• Battery operated signals

  • General discussion about railroad operations, related facilities, maps, and other resources.
General discussion about railroad operations, related facilities, maps, and other resources.

Moderator: Robert Paniagua

  by SRS125
I have seen a few batterie powered signals at leased two of them were hooked up to a solar pannel. I would guess that maybe someone looks over the batteries once a month?? and maybe more ofton in the winter??

  by Ken W2KB
Interesting question. There are still a number of derelict battery pits along the former CNJ mainline, now NJT Raritan Valley Line. At one time the Jersey Central employed some 40,000 (!) from what I've read so there certainly was the possibility of manpower intensive changeouts, in the days before solar chargers. Before solid state electronics, even where utility power was available, chargers would be somewhat problematic, I suppose. Maybe drycells were used.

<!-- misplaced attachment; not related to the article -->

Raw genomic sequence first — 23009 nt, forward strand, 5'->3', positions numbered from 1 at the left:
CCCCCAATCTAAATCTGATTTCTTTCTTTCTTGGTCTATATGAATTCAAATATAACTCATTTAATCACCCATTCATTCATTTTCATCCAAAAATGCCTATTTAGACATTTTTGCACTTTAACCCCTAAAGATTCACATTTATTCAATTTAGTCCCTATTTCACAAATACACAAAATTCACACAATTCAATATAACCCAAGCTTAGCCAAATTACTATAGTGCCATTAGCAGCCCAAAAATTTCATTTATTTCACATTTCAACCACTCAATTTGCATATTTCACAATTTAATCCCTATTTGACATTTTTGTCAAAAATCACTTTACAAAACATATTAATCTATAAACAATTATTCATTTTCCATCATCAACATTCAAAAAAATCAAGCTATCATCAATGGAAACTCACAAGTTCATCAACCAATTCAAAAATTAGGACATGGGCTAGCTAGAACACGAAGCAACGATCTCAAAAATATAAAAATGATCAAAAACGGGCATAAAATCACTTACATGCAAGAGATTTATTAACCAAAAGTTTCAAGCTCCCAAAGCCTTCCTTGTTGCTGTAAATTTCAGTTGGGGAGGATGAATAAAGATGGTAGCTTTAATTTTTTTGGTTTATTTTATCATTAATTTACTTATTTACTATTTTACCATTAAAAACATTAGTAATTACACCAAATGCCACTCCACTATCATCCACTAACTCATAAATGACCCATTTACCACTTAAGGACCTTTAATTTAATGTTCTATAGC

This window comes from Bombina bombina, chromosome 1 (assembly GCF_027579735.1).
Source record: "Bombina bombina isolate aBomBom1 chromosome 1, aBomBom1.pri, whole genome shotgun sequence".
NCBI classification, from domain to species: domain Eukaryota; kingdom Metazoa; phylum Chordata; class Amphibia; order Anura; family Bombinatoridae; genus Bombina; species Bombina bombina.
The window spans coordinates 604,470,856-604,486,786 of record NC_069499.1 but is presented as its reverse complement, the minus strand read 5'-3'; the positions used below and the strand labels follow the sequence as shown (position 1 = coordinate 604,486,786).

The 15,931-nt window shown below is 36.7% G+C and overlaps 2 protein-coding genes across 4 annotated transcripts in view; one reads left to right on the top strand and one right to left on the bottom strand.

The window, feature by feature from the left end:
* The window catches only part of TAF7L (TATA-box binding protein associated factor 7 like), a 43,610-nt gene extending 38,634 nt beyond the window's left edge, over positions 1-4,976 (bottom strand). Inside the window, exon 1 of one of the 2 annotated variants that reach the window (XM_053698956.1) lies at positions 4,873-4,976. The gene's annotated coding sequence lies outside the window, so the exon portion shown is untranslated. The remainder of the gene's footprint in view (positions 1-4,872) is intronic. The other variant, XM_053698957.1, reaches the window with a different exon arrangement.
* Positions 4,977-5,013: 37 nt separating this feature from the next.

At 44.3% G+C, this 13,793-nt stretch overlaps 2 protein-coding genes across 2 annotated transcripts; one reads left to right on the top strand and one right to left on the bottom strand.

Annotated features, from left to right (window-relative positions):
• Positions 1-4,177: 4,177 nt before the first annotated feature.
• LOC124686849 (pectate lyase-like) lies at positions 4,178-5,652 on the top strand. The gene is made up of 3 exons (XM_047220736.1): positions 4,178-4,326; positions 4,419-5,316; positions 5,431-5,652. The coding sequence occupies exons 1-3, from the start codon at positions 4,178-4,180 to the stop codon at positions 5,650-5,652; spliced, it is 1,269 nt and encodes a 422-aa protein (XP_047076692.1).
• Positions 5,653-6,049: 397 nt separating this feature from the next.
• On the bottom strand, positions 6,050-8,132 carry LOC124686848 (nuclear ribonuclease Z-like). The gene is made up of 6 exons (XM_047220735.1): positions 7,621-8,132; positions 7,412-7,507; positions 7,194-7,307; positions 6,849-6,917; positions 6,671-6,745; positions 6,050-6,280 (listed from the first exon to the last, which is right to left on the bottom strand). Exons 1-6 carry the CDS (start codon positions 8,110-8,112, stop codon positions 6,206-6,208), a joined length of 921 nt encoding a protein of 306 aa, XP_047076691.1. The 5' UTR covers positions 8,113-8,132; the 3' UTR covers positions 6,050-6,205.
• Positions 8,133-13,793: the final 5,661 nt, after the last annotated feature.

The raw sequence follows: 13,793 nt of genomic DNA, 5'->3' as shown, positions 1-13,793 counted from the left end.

by clearblock
The batteries located at the distant end of the track circuits are large primary cells that are typically good for 6 months or more. These batteries only operate the track relay and do not light the signals, gates etc which have their own power source.

A typical primary battery is carbon-zinc with a caustic electrolyte and has a capacity of 1100-1300 amp-hours. There would usually be 2 or 3 batteries in parallel for a total capacity of up to 3900 amp-hours. At an average drain of 0.5 amps, this would theoretically provide ample reserve capacity for 6 months or more. Cold weather and track conditions would affect the life but 6 months would be typical. The batteries would be inspected monthly and replaced when the voltage began to deteriorate.

Most DC crossing circuits now use a diode at the distant end with ac voltage applied to the rails from the crossing equipment. This eliminates the need for a battery or power source at the distant end of the circuits.
Many crossing circuits now use "motion detector" or "predictor" electronic technology instead of the simple DC track circuit.